Vibrio alginolyticus is a common marine bacterium implicated in disease outbreaks in marine farmed fish and invertebrates. Due to the inappropriate use of antibiotics in aquaculture, alternative therapies have been proposed. One of the most promising options is the use of lytic bacteriophages to control pathogenic bacteria. This work describes the isolation and characterization of a lytic phage (VEN) against a V. alginolyticus strain (V2) isolated from a disease outbreak in common dentex (Dentex dentex) cultured at the Hellenic Centre for Marine Research (HCMR) in Crete, Greece. The bacteriophage is morphologically similar to phages from Podoviridae family and remained stable for 1 year at 4 °C and over 1 h when kept at 50 °C. VEN was able to lyse the host bacteria at several multiplicity of infection (MOI) (0.1–100) in liquid cultures. However, it was unable to infect other V. alginolyticus strains. Its genome consists of 44,603 bp with a GC content of 43.5%, while sequence analysis revealed the presence of 54 potential ORFs with a T7-like genomic organization. Almost 65% of the predicted ORFs presented homology with proteins of the vibriophages Vc1 and phi-A318 infecting Vibrio cyclitrophicus and Vibrio alginolyticus, respectively. Phylogenetic analysis applying the amino acid sequence of the large terminase subunit confirmed the close relationship of these phages. Furthermore, the comparison of the RNA polymerase of these phages revealed that the motifs A, B and C related to the catalytic activity and the recognition loop related to promotor identification were also conserved. VEN has an obligate lytic life cycle demonstrated by experimental data and genomic analysis. These results suggest that VEN may provide a good candidate to control recurrent diseases caused by V. alginolyticus at HCMR.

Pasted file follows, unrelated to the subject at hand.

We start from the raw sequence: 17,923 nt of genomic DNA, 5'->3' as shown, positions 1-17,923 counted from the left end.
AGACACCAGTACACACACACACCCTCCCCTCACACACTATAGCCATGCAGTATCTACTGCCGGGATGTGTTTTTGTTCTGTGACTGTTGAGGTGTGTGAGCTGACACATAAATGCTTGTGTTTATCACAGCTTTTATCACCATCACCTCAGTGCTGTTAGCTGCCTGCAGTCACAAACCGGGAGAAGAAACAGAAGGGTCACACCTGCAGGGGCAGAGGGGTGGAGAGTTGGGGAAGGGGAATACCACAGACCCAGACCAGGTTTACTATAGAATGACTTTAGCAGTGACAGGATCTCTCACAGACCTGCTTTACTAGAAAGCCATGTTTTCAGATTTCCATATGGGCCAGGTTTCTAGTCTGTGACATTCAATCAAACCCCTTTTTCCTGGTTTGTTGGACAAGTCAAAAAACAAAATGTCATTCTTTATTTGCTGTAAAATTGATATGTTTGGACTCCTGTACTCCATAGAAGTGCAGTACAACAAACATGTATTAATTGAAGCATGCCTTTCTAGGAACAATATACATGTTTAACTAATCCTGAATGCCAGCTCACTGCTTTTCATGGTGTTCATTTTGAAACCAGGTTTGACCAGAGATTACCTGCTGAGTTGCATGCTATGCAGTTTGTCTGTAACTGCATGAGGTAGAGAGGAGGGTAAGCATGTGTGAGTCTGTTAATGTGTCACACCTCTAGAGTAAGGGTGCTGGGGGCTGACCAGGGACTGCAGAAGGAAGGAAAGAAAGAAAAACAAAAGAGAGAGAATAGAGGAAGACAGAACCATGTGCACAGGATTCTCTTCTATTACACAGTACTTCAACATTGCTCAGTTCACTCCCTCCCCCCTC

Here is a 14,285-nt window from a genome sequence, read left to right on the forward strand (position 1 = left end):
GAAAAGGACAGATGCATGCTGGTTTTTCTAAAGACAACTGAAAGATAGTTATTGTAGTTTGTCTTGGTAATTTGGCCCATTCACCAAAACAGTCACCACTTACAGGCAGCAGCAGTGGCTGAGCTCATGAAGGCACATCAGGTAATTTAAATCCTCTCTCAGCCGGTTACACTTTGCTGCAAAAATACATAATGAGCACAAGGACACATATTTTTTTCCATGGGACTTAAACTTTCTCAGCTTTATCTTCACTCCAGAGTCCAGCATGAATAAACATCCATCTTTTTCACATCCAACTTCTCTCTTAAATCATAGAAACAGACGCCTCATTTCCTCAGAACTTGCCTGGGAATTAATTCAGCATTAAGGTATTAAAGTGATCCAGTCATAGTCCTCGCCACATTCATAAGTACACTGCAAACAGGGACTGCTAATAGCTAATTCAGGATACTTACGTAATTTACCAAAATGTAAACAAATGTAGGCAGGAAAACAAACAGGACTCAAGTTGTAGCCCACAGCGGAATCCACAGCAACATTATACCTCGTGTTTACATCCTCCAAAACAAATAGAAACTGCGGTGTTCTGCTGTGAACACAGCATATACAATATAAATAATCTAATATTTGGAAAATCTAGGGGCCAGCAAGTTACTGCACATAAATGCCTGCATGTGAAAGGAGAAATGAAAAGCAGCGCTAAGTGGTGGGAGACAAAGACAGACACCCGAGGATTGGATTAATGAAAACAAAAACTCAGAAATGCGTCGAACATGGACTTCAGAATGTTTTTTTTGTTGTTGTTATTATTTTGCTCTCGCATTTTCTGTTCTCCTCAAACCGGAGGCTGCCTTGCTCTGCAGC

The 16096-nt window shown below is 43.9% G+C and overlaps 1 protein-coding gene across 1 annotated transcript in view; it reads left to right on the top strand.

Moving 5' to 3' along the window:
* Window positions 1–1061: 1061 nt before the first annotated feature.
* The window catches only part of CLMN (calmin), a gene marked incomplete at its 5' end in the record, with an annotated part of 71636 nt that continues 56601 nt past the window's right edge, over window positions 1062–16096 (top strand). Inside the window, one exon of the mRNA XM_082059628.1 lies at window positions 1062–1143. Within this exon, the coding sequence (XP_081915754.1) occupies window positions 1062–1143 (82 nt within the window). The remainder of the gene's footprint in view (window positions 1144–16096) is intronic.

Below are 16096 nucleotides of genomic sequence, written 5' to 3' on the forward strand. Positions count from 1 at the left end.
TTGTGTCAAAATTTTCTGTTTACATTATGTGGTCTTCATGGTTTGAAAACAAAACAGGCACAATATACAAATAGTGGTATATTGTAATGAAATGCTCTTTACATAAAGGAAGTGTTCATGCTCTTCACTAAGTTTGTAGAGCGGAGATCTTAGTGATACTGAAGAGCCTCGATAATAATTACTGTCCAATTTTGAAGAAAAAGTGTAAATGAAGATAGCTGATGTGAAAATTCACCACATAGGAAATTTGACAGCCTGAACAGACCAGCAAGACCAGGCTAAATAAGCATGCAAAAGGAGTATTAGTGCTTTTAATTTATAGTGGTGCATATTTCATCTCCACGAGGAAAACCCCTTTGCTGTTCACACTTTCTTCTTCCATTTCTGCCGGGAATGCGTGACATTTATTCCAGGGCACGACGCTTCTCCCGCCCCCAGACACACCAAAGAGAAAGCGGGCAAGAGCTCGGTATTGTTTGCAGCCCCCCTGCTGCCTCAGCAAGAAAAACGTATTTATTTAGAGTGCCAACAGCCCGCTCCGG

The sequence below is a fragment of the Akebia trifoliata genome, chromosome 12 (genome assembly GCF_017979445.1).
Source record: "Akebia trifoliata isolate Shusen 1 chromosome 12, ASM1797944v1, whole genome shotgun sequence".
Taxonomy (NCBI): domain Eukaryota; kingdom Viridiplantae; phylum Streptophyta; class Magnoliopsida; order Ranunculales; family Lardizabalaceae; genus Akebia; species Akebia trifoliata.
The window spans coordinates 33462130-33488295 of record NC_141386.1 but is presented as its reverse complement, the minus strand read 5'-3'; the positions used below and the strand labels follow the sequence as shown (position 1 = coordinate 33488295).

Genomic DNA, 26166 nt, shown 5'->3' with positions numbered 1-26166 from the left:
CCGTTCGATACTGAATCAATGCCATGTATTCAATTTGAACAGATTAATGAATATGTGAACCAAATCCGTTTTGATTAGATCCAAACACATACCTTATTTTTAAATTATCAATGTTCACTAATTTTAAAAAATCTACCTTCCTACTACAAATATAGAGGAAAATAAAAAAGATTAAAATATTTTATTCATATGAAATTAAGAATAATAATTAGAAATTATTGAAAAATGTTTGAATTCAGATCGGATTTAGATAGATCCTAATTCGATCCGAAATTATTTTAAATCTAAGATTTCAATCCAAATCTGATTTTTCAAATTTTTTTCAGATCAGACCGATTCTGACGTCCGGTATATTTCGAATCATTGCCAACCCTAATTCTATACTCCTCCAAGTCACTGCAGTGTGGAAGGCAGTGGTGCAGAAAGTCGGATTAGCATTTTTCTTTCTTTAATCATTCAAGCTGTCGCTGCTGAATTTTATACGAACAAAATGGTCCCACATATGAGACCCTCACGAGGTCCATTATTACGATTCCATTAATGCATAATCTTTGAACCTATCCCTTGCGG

- Genome analysis